June Newsletter by Vi Lovejoy

cropped-cropped-chetcoBanner1.jpgAzalea Festival Booksale–Thanks All Around

The Azalea Festival Weekend is now history and there was lovely warm weather for the many visitors who came to enjoy the events that took place all around our area. 

The Chetco Community Public Library’s Friends of the Library book sale was a big draw as usual and we wish to thank all the people who worked to make it the success it was.

All volunteers who sorted, selected, and worked selling books over the five days of the event are most appreciated, and we send a big thank you to everyone who helped. We also send a hearty thank you to the many people who donated books for the sale and the many purchasers who bought them.

Registration for Summer Reading/Activities Program Begins June 6

Looking for fun summer activities for the kids? Check out what the library has planned. Wednesday Storytime continues throughout the summer at 10:30 a.m. and is aimed at toddlers and preschoolers. Join us each week to listen to stories, sing songs, play games and do simple crafts.

The Story Time themes for this month will be as follows: on June 8, “Jungles” with Miss Sallie; on June 15, “Turtles” with Miss Jennifer; on June 22, “The Beach” with Miss Sallie and on June 29, “Pets” with Miss Sallie.

Because our children’s librarian is out on a six-month leave of absence, this year’s Summer Program for the older children will be organized differently than in past years, and will run from June 20 through July 31, 2016. The program will consist of two parts—the Summer Reading Program which is open to all children, pre-school through age 14, and the Summer Activities Program for children going into grades 1 through 5. The Summer Activities Program will take place on Wednesdays from 1:30 to 3:00 p.m.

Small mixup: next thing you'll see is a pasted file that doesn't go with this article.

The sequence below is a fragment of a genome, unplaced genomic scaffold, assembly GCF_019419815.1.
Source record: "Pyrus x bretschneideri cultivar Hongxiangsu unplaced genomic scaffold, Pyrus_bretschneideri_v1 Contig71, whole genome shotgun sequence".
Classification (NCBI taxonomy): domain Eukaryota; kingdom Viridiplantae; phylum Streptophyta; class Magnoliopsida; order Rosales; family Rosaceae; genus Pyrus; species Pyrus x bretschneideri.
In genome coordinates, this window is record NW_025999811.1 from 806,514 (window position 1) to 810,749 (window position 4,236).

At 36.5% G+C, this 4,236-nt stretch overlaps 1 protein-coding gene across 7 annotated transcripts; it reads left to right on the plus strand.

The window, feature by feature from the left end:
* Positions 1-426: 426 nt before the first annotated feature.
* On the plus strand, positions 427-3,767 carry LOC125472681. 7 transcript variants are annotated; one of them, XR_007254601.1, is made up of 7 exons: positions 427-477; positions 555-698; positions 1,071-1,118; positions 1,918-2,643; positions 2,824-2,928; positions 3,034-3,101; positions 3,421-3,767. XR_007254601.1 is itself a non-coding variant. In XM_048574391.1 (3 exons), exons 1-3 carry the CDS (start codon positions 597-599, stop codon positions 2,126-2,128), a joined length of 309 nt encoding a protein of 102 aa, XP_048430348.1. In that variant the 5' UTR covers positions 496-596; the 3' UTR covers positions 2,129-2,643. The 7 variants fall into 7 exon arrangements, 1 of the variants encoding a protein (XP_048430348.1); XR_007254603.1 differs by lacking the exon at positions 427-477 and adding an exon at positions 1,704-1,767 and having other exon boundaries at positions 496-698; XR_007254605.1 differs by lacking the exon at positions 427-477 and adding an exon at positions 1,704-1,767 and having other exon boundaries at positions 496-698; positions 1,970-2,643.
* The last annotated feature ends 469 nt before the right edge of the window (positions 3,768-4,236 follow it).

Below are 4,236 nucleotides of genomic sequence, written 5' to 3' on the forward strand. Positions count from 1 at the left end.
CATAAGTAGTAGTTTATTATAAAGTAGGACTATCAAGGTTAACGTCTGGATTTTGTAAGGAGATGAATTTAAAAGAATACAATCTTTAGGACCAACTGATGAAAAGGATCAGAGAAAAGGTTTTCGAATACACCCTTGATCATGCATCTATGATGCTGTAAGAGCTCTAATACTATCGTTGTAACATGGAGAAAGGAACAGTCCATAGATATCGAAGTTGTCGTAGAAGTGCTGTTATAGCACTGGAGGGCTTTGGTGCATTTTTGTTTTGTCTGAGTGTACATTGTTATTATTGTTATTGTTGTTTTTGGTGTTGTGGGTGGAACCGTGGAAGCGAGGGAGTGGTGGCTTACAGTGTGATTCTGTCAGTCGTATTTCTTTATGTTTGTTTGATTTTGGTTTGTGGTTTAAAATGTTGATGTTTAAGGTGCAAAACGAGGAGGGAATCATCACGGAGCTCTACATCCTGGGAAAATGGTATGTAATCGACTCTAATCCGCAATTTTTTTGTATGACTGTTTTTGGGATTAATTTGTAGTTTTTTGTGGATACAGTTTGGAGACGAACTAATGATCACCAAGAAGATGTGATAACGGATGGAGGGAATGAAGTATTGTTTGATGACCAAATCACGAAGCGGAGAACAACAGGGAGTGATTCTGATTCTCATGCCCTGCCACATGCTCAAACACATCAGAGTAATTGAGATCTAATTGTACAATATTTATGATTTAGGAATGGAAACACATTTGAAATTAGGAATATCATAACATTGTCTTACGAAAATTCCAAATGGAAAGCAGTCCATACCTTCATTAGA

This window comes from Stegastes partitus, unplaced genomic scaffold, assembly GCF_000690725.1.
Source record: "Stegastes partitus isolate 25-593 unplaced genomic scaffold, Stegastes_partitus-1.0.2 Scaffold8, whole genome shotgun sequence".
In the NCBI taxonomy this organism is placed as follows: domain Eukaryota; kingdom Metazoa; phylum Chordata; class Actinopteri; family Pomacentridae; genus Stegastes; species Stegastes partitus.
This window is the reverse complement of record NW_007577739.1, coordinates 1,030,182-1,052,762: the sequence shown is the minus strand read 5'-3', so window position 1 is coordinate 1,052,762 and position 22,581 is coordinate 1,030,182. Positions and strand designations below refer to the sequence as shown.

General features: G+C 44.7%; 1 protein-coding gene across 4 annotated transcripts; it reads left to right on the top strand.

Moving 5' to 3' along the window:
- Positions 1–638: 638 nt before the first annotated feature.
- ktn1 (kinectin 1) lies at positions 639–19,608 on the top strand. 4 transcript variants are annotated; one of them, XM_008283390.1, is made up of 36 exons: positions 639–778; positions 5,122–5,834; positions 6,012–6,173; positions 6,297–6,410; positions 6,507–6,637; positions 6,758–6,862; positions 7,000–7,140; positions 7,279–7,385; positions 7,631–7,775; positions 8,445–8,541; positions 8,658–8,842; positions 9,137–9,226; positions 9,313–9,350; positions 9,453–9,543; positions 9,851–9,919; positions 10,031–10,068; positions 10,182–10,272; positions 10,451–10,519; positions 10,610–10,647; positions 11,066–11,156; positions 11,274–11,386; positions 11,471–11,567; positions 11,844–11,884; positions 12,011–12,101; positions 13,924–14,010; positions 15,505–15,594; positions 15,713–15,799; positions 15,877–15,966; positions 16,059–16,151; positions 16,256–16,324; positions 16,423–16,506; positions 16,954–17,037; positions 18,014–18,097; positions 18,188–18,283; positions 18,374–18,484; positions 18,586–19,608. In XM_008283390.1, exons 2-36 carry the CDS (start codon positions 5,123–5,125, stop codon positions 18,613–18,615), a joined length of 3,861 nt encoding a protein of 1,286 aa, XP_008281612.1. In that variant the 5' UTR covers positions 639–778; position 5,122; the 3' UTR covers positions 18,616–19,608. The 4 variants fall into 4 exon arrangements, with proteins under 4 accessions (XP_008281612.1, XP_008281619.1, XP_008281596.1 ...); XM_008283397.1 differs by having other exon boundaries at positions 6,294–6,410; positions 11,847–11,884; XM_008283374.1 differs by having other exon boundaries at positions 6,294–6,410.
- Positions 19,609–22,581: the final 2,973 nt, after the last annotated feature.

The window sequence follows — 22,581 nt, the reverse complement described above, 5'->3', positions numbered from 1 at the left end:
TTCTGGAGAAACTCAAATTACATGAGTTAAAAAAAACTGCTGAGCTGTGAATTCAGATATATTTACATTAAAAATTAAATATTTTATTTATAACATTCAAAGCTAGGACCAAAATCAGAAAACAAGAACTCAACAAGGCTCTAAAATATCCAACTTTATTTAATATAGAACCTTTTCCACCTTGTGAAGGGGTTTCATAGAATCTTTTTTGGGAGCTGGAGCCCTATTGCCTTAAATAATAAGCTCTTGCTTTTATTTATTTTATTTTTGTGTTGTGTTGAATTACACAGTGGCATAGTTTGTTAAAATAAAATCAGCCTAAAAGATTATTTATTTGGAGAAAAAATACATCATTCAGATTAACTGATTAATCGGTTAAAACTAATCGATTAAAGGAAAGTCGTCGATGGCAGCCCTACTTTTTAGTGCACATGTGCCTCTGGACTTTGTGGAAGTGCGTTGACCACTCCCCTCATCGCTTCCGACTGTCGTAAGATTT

Parents may register their children beginning Monday, June 6, by visiting the library in person. Registration is required for both programs. Registration for the Wednesday activities program is limited so parents are encouraged to come in right away. For more information, pick up a brochure on our summer programs when you visit the library, or visit our Events Page.

Family Events Scheduled for June

Two special presentations for the whole family will be held in June. On Saturday, June 18, at 12:00 noon, we will present Jugglemania with Rhys Thomas. This awesome show features juggling, comedy and acrobatics.

On Friday, June 24, at 4:00 p.m. we will have visitors from International Reptile Rescue, a longtime established reptile rescue organization.

Seating at both presentations is limited and will be on a first come, first serve basis, so come early!

New to Our Collection

Listed below are some of the new books of fiction added to our collection:

The Fireman, by Joe Hill. During an epidemic that causes people to spontaneously combust, an infected New Hampshire nurse fights to stay alive, aided by a mysterious figure known as the Fireman.

The Weekenders, by Mary Kay Andrews. On the North Carolina island of Belle Isle, a woman investigates her husband’s shady financial affairs after his mysterious death.

Beyond The Ice Limit, by Douglas Preston and Lincoln Child. In a sequel to The Ice Limit (2000), Gideon Crew pursues a meteorite that has sunk to the ocean floor.  Or is it only a meteorite?

The Second Life of Nick Mason, by Steve Hamilton. A deal with a fellow inmate, a crime boss, springs Nick Mason from prison, but he must become an assassin.

Among new books added to non-fiction are:

The Gene, by Siddhartha Mukherjee. This overview of the history and science of genetics also considers moral questions and prospects for future advances in treating disease. By the Pulitzer Prize-winning author of The Emperor of All Maladies.